The man in the old blue coat was still sitting on the bench when Randy made his next circuit of the park. By Randy’s reckoning, he’d been there all day.
Randy approached, giving his best friendly smile.
“Afternoon, sir. Can I help with anything?” He always used ‘sir’ or ‘miss’—he found it put people at their ease.
The man looked up, his eyes glazed. Not like the junkies or the drunks, but like someone whose mind was elsewhere. Besides, he didn’t stink of alcohol, and he looked too clean to be a vagrant. He hadn’t shaved that morning, but it was a holiday after all.
“Oh, I’m fine. Just waiting.”
“The parade doesn’t pass through here.”
“Aye, I know. Goes up the high street and then onto Lendall Road.” The man tapped the side of his head. “Got the route up here. Make sure we get the best spots. Make it a day our Craig will remember.”
“Our little ‘un. It’s him I’m waiting on. Well, him and his mum.” He shook with a ripple of laughter, as if that should have been obvious to Randy.
“How old’s your son?” That was usually a safe question with parents.
“Just had his second birthday last week. We didn’t get him much, but the look on his face! You never know joy until you see it in a young ‘un. Sheila was near bursting into tears, so she was.” The man beamed, and his eyes shone with moisture. It couldn’t help bringing a smile to Randy’s face, although he thought the man was a tad old to have a child that young.
“Sheila’s your wife?”
“That she is. Just gone to get us ice creams.” He glanced past Randy, eyes darting around. “Part of the ritual, having an ice-cream while you watch the parade.”
Randy thought he was cutting it a bit fine. Things were due to start in about fifteen minutes.
“They gone to the van on the corner?” he asked.
The man waved a hand dismissively. “Special day like this, we don’t want that squishy rubbish. No, has to be proper home-made ice-cream. The real stuff. They do a mean raspberry ripple. But I know the young ‘un will go for chocolate.” His eyes twinkled. “And she’ll get him two scoops, no matter what I say. Probably a flake and sprinkles too.”
Randy glanced behind him. The nearest place that did home-made ice-cream was Shlush, over the other side of town. There had been a place just off the park, Old Denny’s or something, but that closed down years ago, after some kind of accident. Randy couldn’t recall the details. It might have been before he was even born.
Of course, Shlush would be packed by now.
“You seeing the parade yourself?” the man asked.
Randy shook his head. “Got to look after the park. I usually go, though.” It wasn’t much—a few floats and bands, and a load of kids dressed up—but it always made Randy feel like the town was alive. Hopefully he’d hear it from the park.
“Aye, me too. Been almost every year since I were born. ‘Course, we missed it straight after Craig came, what with the complications. Then last year, he was poorly, so we had to give that one a miss, too.”
“That’s a shame.”
“Aye. It were the heat.” He shrugged heavy shoulders. “We thought we had him all covered, but at twelve months…ah, they’re so delicate. Fragile little things.”
That confused Randy. He’d remembered last year as being cold and wet, with doubts that it would even go ahead.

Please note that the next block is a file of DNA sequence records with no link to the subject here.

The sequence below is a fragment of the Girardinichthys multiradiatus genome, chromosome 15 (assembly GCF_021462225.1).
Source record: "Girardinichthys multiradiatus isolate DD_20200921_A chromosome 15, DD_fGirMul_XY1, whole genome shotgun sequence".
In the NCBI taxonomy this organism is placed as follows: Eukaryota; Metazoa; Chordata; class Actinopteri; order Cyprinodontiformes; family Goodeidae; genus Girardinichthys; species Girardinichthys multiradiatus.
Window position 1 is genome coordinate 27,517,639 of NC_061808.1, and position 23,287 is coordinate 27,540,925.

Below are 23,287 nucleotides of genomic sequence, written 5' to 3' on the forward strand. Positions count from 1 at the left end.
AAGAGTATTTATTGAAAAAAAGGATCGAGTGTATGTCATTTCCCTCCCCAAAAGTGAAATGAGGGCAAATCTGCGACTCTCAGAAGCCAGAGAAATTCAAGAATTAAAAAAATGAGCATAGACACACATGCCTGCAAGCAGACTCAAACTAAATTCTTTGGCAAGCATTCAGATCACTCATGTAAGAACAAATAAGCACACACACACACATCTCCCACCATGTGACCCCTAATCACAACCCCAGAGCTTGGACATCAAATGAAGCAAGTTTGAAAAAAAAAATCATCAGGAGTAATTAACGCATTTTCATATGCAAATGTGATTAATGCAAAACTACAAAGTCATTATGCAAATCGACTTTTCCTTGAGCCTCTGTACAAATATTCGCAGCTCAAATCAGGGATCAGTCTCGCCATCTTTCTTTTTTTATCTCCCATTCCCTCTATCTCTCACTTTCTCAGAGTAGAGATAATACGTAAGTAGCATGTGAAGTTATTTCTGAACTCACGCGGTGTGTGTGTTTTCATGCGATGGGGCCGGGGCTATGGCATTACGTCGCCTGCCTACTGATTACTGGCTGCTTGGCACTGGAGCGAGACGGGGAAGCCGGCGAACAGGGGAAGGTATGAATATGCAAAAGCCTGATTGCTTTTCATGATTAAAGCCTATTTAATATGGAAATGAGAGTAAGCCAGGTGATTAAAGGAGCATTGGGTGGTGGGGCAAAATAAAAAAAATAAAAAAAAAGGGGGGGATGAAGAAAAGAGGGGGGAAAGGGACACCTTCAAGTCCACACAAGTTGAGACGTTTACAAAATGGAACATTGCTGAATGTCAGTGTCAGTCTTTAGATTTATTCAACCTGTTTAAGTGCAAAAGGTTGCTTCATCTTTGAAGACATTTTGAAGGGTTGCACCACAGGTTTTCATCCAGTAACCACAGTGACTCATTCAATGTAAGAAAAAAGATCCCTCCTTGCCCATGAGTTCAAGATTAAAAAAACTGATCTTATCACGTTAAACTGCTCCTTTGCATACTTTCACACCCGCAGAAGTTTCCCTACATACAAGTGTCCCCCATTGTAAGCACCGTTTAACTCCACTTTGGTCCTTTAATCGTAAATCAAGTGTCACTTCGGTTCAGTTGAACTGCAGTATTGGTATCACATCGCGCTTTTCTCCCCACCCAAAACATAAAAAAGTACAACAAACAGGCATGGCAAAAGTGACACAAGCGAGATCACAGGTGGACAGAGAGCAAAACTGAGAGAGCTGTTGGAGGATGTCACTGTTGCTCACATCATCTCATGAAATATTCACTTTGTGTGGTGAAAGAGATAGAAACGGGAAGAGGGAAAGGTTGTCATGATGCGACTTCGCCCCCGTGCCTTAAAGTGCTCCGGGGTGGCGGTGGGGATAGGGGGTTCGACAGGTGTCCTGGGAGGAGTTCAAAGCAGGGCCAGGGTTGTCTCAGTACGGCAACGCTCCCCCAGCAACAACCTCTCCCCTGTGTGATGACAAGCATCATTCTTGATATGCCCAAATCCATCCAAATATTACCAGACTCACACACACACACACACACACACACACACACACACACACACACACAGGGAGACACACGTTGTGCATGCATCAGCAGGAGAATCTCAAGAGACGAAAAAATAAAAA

“Still can’t believe how much he’s grown since then. Proper little man now! And then I wonder what he’ll be like when he’s off to school. Doesn’t seem possible.” He looked up. “You got kids?”
Randy shook his head. The old man waved a hand.
“’Course not. Hardly any time since you were a young ‘un yourself. But maybe one day, when you find your Sheila. Then you’ll understand.” He tilted his head. “Changes your whole outlook on life, having a kid. Gives you hope for the future.”
His voice trailed off as he looked past Randy again, scanning the entrance to the park.
“They’ll be back soon,” he said, almost in a whisper.
The park was already emptying as people made their way to the start of the parade. Already, Randy could hear a band practising.
“Well, you enjoy the parade, sir,” Randy said, and walked on, leaving the man to his thoughts.
* * *
“No problems, Randy?” his supervisor asked, as he always did at the end of a shift.
“A few teenagers playing silly buggers, but I calmed them down. More litter than normal, like you’d expect. And some lady fell, bruised her arm. Don’t think it was broken or anything, but I told her to get it seen to, just in case. Paperwork’s all in your pigeon-hole.”
“Good lad.” Geoff put a hand on Randy’s shoulder, almost in a fatherly way.
“Oh, and there was an old man on a bench for the whole day. Probably still there. Harmless, like, but seemed odd.”
Geoff nodded. “Terry, I think his name is. Keep at this job a couple of years, you’ll get used to him.” He pulled a face, like he was in pain. “Sad story. You know about the incident at Old Denny’s, right? Couple of decades ago, year of the heatwave. The place packed with people, all excited for the parade, when that truck smashes right through the front. Must’ve been going about sixty. Ploughs in, right up to the counter.” Geoff shook his head.
“Every year since, come parade day, he’ll be sitting on that bench, morning ‘til night.”
* * *
Randy made a final pass of his park, clearing up the last of the rubbish. It was cool, especially where the dying sun cast long shadows. And the old man was still waiting.
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